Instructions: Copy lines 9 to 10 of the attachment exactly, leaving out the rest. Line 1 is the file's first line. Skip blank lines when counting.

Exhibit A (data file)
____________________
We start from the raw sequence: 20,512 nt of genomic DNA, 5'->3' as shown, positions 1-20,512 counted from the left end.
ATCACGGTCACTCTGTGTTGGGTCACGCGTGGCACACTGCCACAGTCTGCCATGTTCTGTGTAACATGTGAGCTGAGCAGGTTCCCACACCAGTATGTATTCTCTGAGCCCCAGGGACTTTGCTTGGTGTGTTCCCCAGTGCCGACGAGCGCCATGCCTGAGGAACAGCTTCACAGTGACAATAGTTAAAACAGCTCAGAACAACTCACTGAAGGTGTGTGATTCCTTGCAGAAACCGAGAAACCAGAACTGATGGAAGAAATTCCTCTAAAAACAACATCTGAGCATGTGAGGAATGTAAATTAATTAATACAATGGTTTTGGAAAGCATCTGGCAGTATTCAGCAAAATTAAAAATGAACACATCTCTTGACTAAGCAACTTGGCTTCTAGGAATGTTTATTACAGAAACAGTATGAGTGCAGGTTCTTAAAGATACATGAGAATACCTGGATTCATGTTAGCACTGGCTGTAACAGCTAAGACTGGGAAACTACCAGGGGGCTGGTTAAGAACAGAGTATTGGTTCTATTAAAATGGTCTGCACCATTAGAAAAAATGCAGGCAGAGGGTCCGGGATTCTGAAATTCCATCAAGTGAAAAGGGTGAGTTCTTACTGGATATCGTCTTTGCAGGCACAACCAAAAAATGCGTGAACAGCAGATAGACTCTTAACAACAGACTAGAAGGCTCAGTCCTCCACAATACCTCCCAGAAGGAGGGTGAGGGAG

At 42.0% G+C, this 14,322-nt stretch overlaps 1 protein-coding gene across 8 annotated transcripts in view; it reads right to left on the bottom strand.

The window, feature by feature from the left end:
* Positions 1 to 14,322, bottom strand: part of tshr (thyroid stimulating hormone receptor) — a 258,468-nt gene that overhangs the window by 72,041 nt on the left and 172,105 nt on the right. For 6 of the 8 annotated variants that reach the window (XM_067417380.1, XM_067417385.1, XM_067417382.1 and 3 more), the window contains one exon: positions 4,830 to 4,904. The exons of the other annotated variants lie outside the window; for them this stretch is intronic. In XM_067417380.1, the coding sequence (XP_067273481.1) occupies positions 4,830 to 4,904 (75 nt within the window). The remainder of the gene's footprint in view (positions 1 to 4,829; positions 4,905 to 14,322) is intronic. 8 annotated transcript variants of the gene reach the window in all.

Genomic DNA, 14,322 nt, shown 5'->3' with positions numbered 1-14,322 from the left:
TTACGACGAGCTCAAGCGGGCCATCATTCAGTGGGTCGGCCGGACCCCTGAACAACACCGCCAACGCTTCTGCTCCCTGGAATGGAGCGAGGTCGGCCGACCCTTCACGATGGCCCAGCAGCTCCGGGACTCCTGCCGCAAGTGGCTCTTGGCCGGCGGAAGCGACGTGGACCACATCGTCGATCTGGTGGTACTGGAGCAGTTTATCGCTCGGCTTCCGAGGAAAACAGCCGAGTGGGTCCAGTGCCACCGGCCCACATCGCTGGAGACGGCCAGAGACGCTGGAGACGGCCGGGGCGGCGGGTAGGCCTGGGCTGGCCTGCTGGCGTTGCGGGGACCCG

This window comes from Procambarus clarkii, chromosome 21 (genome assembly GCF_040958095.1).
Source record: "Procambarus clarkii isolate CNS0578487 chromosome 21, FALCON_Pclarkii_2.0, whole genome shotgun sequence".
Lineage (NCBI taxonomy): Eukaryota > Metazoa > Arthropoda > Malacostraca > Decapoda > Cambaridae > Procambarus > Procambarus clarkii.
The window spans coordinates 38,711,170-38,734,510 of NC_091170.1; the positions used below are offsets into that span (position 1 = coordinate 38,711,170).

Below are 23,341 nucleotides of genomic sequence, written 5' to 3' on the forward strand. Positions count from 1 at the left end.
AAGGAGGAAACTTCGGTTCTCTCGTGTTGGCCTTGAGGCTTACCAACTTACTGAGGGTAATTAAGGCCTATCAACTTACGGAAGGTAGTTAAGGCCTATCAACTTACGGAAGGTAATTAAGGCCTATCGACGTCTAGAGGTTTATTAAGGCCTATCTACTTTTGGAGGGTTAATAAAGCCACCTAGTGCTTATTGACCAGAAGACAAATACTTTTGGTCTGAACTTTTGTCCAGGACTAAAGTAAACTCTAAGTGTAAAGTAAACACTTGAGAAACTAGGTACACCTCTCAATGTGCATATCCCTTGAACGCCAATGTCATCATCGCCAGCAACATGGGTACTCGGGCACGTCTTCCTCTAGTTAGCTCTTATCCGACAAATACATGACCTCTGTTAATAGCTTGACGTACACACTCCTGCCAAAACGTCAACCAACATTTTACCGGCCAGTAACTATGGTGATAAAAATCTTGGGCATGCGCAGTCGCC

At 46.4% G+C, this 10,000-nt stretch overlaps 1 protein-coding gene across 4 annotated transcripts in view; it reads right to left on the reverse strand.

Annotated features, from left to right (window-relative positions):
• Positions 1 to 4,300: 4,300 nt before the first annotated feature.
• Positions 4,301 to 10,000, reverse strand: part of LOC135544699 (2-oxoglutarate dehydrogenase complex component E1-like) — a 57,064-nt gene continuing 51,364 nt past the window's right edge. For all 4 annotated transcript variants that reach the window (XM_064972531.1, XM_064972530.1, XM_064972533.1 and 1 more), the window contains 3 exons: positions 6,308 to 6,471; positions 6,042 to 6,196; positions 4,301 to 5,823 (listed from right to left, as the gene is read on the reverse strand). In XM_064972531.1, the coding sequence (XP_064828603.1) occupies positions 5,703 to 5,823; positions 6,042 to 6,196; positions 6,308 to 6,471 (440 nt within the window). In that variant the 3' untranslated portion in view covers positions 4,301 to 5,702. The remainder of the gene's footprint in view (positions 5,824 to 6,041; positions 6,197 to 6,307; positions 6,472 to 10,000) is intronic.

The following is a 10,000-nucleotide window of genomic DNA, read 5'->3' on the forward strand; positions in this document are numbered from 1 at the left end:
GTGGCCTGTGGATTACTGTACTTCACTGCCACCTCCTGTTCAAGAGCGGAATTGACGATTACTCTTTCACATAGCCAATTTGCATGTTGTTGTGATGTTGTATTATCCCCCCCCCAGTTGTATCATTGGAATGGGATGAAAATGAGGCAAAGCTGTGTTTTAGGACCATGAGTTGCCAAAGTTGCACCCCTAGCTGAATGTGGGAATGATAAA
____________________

Source record: "Procambarus clarkii isolate CNS0578487 chromosome 21, FALCON_Pclarkii_2.0, whole genome shotgun sequence".
Lineage (NCBI taxonomy): Eukaryota > Metazoa > Arthropoda > Malacostraca > Decapoda > Cambaridae > Procambarus > Procambarus clarkii.